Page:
Then there is the question of any inherent spiritual value of a whole congregation coming together at one time.  Any theory of a higher level of spiritual benefit deriving from larger meetings, perhaps a parallel to New Age “visualizing world peace” or a kind of metaphysical union, is debatable, and also cannot be established from Scripture.  In opposition to such a notion is Christ’s own promise regarding “where two or three are gathered in my name.”  Moreover, generational and subcultural distinctions in America have become so pronounced in recent years–spawning, by way of examples, the music style and sound volume debates–that the large meeting format becomes increasingly unworkable, and a cause of dissension.  The nature of the large meeting is to impose “sameness” upon the whole, at least for its duration, against which many individuals, right or wrong, increasingly rebel.  Breaking up the at-large congregation into separate groups of interest, as in the Ministry Center model, can not only circumvent clashes between disparate groups but provide the benefit of tailoring worship style, as well as ministry types and purposes, to each group.

I must add that, as a Pentecostal, I have noted the growing tendency of larger churches to suppress manifestations of the Spirit in their meetings, perhaps fearful of confusion or loss of control of meetings.  (Surely this consequence is unacceptable and cannot be allowed to stand!)  Smaller meetings can afford not only more opportunity to individual Pentecostal believers for spiritual expression and edification of the Body–which Paul described as vital to “Body ministry”–but also a sense of personal contribution and “ownership” of the overall work of the church.  This can be the difference, a vast one, between being a spectator and a participant.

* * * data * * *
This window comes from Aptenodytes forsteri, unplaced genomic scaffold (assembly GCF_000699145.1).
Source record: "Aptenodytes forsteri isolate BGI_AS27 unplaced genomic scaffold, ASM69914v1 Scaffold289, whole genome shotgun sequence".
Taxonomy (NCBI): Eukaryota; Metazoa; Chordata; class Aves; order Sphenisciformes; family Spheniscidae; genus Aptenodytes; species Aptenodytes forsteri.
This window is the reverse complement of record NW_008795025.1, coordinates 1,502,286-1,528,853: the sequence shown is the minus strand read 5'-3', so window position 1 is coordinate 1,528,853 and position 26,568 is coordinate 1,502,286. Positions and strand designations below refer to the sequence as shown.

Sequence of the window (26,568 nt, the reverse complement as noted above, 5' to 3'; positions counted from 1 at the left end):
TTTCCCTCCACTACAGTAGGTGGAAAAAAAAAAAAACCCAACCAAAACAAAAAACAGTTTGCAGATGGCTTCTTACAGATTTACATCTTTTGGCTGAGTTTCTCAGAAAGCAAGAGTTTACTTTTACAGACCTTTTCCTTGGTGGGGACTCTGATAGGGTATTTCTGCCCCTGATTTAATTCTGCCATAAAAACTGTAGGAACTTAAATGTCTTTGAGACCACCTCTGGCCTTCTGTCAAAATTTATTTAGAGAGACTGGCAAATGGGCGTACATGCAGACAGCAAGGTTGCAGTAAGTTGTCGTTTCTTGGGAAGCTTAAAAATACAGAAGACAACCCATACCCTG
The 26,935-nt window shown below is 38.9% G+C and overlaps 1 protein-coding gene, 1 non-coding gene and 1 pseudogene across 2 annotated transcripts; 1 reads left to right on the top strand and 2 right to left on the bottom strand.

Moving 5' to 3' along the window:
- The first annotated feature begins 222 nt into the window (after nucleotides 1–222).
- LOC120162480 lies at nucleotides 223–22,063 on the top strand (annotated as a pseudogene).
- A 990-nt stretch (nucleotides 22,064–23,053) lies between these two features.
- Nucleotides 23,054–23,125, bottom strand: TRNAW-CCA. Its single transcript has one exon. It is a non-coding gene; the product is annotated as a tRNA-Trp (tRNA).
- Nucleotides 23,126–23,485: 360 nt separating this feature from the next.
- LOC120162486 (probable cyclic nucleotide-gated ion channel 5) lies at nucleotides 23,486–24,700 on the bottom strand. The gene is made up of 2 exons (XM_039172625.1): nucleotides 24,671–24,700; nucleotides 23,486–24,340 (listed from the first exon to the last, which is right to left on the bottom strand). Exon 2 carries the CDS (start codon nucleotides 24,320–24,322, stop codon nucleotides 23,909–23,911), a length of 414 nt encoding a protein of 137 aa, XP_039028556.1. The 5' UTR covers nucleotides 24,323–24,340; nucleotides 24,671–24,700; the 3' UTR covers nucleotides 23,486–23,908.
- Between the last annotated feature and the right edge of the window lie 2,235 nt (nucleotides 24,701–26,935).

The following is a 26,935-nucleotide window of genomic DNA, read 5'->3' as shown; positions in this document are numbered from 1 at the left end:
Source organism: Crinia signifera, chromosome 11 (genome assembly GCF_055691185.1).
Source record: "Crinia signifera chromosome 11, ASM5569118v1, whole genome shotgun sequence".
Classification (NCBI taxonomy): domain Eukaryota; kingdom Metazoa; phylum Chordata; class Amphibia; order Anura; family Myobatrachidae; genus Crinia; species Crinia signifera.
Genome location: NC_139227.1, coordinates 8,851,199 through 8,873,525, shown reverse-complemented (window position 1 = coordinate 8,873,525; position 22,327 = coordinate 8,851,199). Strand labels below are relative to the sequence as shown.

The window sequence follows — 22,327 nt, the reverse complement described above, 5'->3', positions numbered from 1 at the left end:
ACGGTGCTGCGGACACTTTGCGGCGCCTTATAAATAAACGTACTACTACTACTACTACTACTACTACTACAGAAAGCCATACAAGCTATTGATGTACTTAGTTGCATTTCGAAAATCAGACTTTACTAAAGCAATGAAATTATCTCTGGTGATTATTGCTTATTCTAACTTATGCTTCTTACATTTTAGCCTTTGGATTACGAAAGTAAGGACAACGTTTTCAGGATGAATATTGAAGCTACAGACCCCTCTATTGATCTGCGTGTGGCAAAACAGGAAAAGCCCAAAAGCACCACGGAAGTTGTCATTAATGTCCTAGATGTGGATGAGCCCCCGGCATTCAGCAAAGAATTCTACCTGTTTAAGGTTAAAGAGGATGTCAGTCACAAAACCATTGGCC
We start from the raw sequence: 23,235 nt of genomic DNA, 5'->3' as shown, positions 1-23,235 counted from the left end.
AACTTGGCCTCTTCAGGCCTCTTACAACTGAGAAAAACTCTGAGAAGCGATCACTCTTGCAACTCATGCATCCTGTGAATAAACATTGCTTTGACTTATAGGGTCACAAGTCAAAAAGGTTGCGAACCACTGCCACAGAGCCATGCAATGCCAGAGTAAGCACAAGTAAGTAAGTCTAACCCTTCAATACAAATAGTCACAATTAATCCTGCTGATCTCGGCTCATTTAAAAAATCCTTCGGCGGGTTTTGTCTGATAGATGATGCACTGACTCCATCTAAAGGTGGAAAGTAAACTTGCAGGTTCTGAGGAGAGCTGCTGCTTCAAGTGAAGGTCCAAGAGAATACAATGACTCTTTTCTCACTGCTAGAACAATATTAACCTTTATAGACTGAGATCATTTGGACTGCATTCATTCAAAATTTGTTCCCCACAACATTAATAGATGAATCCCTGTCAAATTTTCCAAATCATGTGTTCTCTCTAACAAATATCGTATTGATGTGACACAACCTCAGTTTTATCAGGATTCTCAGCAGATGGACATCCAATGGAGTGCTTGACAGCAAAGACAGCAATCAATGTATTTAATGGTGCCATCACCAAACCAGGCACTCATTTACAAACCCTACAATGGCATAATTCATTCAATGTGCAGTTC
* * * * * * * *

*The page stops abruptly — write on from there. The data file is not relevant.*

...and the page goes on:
I believe this new model church can be used in order to:

  1. Empower church staff and connect them more closely to church members and adherents.
  2. Allow for more interactive and participatory worship as well as teaching experiences.
  3. Emphasize teaching ministry and mentoring in the pattern of Ephesians 4:7-16.
  4. De-emphasize less meaningful activities and better focus resources.
  5. Facilitate multiple worship styles, meeting types, and learning experiences in order to appeal to multiple segments of society with minimal friction.
  6. Make church an activity that is available daily, not just weekly, and ministry available daily.
  7. Maximize use of facilities while minimizing building size.
  8. Place centers of ministry convenient to target areas and populations.
  9. Expand by placing new centers of ministry elsewhere.

© 2014 Paul A. Hughes